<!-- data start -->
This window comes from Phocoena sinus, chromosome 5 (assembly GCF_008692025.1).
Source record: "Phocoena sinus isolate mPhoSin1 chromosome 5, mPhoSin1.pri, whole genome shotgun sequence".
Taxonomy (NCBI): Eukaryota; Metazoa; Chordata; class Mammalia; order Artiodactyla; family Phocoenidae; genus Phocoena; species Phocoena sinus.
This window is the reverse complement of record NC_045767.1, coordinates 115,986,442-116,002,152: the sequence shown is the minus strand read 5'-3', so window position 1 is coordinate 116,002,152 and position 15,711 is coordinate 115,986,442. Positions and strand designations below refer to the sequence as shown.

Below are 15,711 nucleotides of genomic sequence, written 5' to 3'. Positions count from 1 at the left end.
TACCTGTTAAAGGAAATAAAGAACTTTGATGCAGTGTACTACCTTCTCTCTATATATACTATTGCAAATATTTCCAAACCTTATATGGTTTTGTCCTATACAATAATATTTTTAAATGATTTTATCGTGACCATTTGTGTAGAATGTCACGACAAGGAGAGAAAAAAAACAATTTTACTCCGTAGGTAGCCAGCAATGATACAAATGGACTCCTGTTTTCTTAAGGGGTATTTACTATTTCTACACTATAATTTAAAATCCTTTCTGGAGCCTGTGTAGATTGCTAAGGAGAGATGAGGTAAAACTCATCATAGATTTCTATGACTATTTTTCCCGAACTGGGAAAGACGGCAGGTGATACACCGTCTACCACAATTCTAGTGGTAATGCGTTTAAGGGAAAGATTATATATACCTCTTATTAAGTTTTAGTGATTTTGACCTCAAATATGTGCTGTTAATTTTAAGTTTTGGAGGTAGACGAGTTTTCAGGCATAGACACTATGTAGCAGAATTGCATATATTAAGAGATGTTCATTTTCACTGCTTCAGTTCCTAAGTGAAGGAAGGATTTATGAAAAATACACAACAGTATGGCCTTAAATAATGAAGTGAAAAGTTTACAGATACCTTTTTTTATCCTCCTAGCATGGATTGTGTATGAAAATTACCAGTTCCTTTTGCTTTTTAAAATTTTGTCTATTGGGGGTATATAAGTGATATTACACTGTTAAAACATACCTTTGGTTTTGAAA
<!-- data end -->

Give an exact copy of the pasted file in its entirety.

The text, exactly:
This window comes from Phocoena sinus, chromosome 5 (assembly GCF_008692025.1).
Source record: "Phocoena sinus isolate mPhoSin1 chromosome 5, mPhoSin1.pri, whole genome shotgun sequence".
Taxonomy (NCBI): Eukaryota; Metazoa; Chordata; class Mammalia; order Artiodactyla; family Phocoenidae; genus Phocoena; species Phocoena sinus.
This window is the reverse complement of record NC_045767.1, coordinates 115,986,442-116,002,152: the sequence shown is the minus strand read 5'-3', so window position 1 is coordinate 116,002,152 and position 15,711 is coordinate 115,986,442. Positions and strand designations below refer to the sequence as shown.

Below are 15,711 nucleotides of genomic sequence, written 5' to 3'. Positions count from 1 at the left end.
TACCTGTTAAAGGAAATAAAGAACTTTGATGCAGTGTACTACCTTCTCTCTATATATACTATTGCAAATATTTCCAAACCTTATATGGTTTTGTCCTATACAATAATATTTTTAAATGATTTTATCGTGACCATTTGTGTAGAATGTCACGACAAGGAGAGAAAAAAAACAATTTTACTCCGTAGGTAGCCAGCAATGATACAAATGGACTCCTGTTTTCTTAAGGGGTATTTACTATTTCTACACTATAATTTAAAATCCTTTCTGGAGCCTGTGTAGATTGCTAAGGAGAGATGAGGTAAAACTCATCATAGATTTCTATGACTATTTTTCCCGAACTGGGAAAGACGGCAGGTGATACACCGTCTACCACAATTCTAGTGGTAATGCGTTTAAGGGAAAGATTATATATACCTCTTATTAAGTTTTAGTGATTTTGACCTCAAATATGTGCTGTTAATTTTAAGTTTTGGAGGTAGACGAGTTTTCAGGCATAGACACTATGTAGCAGAATTGCATATATTAAGAGATGTTCATTTTCACTGCTTCAGTTCCTAAGTGAAGGAAGGATTTATGAAAAATACACAACAGTATGGCCTTAAATAATGAAGTGAAAAGTTTACAGATACCTTTTTTTATCCTCCTAGCATGGATTGTGTATGAAAATTACCAGTTCCTTTTGCTTTTTAAAATTTTGTCTATTGGGGGTATATAAGTGATATTACACTGTTAAAACATACCTTTGGTTTTGAAA